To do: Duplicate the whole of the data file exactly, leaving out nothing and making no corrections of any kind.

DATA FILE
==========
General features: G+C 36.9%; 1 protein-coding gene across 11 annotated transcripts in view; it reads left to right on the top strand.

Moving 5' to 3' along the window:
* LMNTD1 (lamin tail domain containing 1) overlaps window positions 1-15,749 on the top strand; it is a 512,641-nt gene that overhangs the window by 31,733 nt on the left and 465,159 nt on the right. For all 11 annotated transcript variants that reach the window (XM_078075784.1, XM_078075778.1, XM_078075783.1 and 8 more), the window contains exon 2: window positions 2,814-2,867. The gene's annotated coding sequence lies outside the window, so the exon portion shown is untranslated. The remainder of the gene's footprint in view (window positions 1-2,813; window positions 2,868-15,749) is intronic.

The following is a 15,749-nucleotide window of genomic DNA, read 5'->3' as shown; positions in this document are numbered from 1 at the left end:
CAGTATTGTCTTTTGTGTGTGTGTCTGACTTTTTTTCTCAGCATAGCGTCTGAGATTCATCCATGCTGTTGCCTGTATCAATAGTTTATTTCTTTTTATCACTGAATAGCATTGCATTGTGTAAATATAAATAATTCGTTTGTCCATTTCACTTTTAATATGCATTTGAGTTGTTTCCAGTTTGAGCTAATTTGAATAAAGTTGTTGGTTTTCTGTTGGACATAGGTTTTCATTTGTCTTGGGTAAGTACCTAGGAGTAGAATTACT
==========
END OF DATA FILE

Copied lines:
General features: G+C 36.9%; 1 protein-coding gene across 11 annotated transcripts in view; it reads left to right on the top strand.

Moving 5' to 3' along the window:
* LMNTD1 (lamin tail domain containing 1) overlaps window positions 1-15,749 on the top strand; it is a 512,641-nt gene that overhangs the window by 31,733 nt on the left and 465,159 nt on the right. For all 11 annotated transcript variants that reach the window (XM_078075784.1, XM_078075778.1, XM_078075783.1 and 8 more), the window contains exon 2: window positions 2,814-2,867. The gene's annotated coding sequence lies outside the window, so the exon portion shown is untranslated. The remainder of the gene's footprint in view (window positions 1-2,813; window positions 2,868-15,749) is intronic.

The following is a 15,749-nucleotide window of genomic DNA, read 5'->3' as shown; positions in this document are numbered from 1 at the left end:
CAGTATTGTCTTTTGTGTGTGTGTCTGACTTTTTTTCTCAGCATAGCGTCTGAGATTCATCCATGCTGTTGCCTGTATCAATAGTTTATTTCTTTTTATCACTGAATAGCATTGCATTGTGTAAATATAAATAATTCGTTTGTCCATTTCACTTTTAATATGCATTTGAGTTGTTTCCAGTTTGAGCTAATTTGAATAAAGTTGTTGGTTTTCTGTTGGACATAGGTTTTCATTTGTCTTGGGTAAGTACCTAGGAGTAGAATTACT